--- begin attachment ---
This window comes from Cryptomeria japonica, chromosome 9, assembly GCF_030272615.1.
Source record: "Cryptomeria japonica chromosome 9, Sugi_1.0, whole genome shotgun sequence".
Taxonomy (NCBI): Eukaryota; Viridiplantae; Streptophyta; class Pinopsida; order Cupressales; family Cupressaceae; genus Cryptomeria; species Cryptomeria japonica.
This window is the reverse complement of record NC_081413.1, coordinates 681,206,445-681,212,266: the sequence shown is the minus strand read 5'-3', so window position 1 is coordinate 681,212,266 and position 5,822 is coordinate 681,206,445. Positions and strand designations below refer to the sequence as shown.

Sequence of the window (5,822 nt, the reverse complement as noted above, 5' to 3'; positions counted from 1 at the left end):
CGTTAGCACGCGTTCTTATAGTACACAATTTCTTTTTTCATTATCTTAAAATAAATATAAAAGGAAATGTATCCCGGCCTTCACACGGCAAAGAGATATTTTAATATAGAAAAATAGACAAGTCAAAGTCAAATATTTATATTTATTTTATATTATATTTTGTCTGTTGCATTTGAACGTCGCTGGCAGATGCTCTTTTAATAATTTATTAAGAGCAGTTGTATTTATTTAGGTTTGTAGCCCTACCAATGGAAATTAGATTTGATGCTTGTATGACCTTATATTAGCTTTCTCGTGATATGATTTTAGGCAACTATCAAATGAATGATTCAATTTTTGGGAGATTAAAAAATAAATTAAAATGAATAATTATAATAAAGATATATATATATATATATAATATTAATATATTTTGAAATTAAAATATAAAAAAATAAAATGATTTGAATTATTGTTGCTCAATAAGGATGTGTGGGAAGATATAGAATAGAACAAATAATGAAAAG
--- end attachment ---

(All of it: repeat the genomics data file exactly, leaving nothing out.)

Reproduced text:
This window comes from Cryptomeria japonica, chromosome 9, assembly GCF_030272615.1.
Source record: "Cryptomeria japonica chromosome 9, Sugi_1.0, whole genome shotgun sequence".
Taxonomy (NCBI): Eukaryota; Viridiplantae; Streptophyta; class Pinopsida; order Cupressales; family Cupressaceae; genus Cryptomeria; species Cryptomeria japonica.
This window is the reverse complement of record NC_081413.1, coordinates 681,206,445-681,212,266: the sequence shown is the minus strand read 5'-3', so window position 1 is coordinate 681,212,266 and position 5,822 is coordinate 681,206,445. Positions and strand designations below refer to the sequence as shown.

Sequence of the window (5,822 nt, the reverse complement as noted above, 5' to 3'; positions counted from 1 at the left end):
CGTTAGCACGCGTTCTTATAGTACACAATTTCTTTTTTCATTATCTTAAAATAAATATAAAAGGAAATGTATCCCGGCCTTCACACGGCAAAGAGATATTTTAATATAGAAAAATAGACAAGTCAAAGTCAAATATTTATATTTATTTTATATTATATTTTGTCTGTTGCATTTGAACGTCGCTGGCAGATGCTCTTTTAATAATTTATTAAGAGCAGTTGTATTTATTTAGGTTTGTAGCCCTACCAATGGAAATTAGATTTGATGCTTGTATGACCTTATATTAGCTTTCTCGTGATATGATTTTAGGCAACTATCAAATGAATGATTCAATTTTTGGGAGATTAAAAAATAAATTAAAATGAATAATTATAATAAAGATATATATATATATATATAATATTAATATATTTTGAAATTAAAATATAAAAAAATAAAATGATTTGAATTATTGTTGCTCAATAAGGATGTGTGGGAAGATATAGAATAGAACAAATAATGAAAAG